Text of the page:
Forensic Nursing Career Profile
Forensic nursing is a relatively new aspect of the nursing field. While forensic nursing is a rapidly growing segment of the nursing profession, many nursing schools have yet to provide significant coursework in forensic nursing.
One school that has a comprehensive program in forensic nursing is Cleveland State University's nursing school in Ohio. Vida Lock, the director of CSU's nursing school, provides some excellent information for an in-depth look at forensic nursing.
What Is Forensic Nursing?
Forensic nursing bridges the gap between healthcare and law enforcement. It’s the application of the science and art of nursing to criminal and civil investigations and legal matters. Forensic nurses provide care to victims and perpetrators of trauma or death due to traumatic events or criminal acts.
Not only do forensic nurses assist with their patients' physical and emotional recoveries, but they are trained to recognize and collect evidence while treating a patient’s wounds. This is an extremely delicate and crucial aspect of their job.
History of Forensic Nursing Programs
CSU created its Forensic Nursing Program to educate nurses that were treating victims of pediatric trauma, sexual assault, and domestic violence. After speaking with a variety of nurses, CSU discovered that the nurses wanted a program that educated them about how the legal system worked, how to document information, and what evidence looked like. According to Vida Lock, forensic nursing at CSU is a very specialized track within the University’s Master of Science (MSN) program.
Most forensically trained nurses to work in, or with, hospitals, correction departments, and jails. Forensic nurses can also work independently as private consultants for law enforcement agencies or insurance companies.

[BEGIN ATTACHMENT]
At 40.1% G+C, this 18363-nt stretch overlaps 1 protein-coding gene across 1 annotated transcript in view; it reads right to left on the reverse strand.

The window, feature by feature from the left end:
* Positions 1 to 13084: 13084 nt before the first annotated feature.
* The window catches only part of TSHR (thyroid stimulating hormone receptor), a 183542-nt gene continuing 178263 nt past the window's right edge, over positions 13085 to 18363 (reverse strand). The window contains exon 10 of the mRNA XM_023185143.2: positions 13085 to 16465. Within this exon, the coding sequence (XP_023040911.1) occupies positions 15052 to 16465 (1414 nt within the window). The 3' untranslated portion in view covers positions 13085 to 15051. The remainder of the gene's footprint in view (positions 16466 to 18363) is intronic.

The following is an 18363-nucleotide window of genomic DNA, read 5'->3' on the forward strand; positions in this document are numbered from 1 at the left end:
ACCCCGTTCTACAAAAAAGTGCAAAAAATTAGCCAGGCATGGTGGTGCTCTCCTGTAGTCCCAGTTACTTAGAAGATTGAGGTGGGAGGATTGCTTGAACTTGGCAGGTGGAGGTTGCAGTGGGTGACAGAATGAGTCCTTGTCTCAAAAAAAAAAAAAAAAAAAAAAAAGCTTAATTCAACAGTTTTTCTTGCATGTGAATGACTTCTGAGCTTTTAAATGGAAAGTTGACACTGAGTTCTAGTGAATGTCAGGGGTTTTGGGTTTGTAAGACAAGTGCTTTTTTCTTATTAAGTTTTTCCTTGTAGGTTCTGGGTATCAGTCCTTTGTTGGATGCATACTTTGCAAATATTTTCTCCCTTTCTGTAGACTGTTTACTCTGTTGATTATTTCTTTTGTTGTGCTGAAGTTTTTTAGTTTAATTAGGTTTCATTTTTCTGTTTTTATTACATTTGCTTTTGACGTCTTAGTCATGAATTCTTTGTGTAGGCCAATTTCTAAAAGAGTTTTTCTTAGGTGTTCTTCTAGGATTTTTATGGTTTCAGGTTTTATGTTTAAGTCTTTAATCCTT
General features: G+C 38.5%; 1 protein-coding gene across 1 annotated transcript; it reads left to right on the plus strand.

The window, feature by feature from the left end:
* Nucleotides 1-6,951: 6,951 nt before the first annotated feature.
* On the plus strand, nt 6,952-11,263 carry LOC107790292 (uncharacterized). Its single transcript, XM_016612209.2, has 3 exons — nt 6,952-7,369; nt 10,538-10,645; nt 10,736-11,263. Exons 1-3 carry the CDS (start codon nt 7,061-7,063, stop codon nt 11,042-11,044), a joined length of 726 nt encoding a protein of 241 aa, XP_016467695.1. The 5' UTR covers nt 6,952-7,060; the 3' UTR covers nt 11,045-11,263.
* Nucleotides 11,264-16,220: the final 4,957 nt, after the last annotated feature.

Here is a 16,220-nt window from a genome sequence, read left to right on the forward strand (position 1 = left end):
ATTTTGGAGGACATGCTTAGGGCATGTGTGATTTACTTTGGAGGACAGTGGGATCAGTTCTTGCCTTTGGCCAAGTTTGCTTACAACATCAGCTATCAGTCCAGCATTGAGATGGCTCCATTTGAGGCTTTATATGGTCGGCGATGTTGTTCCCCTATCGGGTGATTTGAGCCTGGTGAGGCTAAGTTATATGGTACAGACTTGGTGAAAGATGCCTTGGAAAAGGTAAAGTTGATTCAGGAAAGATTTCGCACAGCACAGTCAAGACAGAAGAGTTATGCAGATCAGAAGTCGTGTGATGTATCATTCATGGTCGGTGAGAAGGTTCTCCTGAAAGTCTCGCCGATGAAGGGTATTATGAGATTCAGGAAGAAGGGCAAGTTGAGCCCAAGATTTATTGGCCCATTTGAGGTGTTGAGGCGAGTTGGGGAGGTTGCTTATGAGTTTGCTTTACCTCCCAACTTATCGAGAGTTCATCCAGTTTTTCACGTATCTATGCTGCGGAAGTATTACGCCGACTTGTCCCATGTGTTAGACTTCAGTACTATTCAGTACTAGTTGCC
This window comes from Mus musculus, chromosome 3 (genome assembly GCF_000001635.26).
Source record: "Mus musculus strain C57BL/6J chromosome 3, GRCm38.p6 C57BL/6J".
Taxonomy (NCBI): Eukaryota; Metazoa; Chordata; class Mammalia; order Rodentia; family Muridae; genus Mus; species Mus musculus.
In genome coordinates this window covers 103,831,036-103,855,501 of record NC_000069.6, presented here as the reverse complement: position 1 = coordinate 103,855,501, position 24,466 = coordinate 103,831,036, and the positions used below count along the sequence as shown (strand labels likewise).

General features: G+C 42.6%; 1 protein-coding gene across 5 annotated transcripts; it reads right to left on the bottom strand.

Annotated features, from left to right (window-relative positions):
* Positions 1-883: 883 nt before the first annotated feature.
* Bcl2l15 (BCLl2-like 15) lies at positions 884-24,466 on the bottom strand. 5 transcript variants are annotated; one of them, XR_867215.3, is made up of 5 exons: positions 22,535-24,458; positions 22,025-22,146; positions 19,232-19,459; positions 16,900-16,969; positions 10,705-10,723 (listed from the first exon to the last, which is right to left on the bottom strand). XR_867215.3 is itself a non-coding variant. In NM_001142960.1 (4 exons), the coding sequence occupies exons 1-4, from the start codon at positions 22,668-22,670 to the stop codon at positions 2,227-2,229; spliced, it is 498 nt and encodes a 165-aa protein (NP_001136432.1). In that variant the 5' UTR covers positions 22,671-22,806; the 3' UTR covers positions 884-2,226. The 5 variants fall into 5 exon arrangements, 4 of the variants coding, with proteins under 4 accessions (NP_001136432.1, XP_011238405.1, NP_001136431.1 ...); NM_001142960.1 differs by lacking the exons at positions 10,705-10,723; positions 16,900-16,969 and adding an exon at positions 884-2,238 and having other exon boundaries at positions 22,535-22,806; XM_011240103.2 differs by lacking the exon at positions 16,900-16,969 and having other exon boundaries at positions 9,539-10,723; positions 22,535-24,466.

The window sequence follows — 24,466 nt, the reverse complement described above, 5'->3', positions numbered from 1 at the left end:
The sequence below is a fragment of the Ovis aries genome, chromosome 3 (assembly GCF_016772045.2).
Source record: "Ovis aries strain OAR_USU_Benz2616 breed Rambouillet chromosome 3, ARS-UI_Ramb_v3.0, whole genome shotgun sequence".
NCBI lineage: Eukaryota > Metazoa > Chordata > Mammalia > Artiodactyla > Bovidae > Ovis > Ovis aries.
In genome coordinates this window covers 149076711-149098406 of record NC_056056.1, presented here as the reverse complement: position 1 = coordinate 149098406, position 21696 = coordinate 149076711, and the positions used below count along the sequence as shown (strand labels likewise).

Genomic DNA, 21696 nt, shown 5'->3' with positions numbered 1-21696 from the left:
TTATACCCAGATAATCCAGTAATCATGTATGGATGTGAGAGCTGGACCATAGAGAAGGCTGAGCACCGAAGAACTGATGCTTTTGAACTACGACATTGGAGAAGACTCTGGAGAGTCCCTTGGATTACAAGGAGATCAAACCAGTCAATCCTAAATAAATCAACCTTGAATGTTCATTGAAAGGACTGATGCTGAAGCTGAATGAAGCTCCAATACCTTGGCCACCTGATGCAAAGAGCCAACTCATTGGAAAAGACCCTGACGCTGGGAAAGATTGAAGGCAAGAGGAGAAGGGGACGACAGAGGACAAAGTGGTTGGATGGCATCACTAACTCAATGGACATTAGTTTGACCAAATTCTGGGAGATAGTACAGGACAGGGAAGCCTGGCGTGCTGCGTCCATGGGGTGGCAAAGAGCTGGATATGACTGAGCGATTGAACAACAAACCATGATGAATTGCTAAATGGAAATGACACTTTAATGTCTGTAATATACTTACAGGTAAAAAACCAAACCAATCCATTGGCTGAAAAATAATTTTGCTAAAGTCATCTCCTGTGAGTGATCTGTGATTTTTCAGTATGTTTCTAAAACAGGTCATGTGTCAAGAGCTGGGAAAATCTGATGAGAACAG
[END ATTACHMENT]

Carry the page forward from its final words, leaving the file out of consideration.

Although salary tends to depend on location and specialty, forensic nurses usually earn more than registered nurses do because of their higher education. Pay can also increase if a nurse is working in hospital risk management or prevention, for a coroner, attorney or insurance company, or in a fee-for-service practice.
Forensic nursing is different from other types of nursing education because students acquire the in-depth knowledge and skill that interfaces nursing with the law, law enforcement, forensic science, mental health, and the health care and judicial systems.
In addition to learning basic theory and concepts, students are introduced to the real-world aspects of forensic nursing and interacting with law enforcement and legal systems.
CSU’s program is structured so that students receive the core courses in the MSN: Specialized Population major. This allows students to gain a strong foundation in population health as well as theory and research. In addition, the students are required to take courses specifically related to the population of victims/perpetrators of crime, violence, or traumatic events.
Students get hands-on experience in the second phase of the program, which can include stints in local coroner’s offices, hospital ERs and critical care units, law offices, police departments, correctional facilities, or other places forensic nurses could end up working.
Forensic nurses can work with victims of rape, sexual assault, domestic violence, pediatric trauma, as well as victims of other violent or traumatic events.
Forensic nurses often work with hospitals, prisons, and law enforcement to collect and document evidence and act as aids in a crime scene investigation. They can also provide expert testimony in court to assist in convicting criminals.
Pros & Cons
Many students in forensic nursing work full time as emergency room, critical care, or intensive care nurses. They’re already working with victims and want to be able to assist them in a legal way.
One of the challenges of forensic nursing is to stay focused and calm in a fast-paced, chaotic, and often upsetting environment. Forensic nurses need to be able to comfort victims while gathering evidence.
Often, forensic nurses work in the emergency room on a separate team from the other ER staff, so that they can perform thorough examinations and devote their time to the patients’ mental and physical recovery.
Since patients of a physical crime are not always willing to come forward, forensic nurses often need to study markings on their bodies in order to decipher what type of crime was committed and how the patient was injured.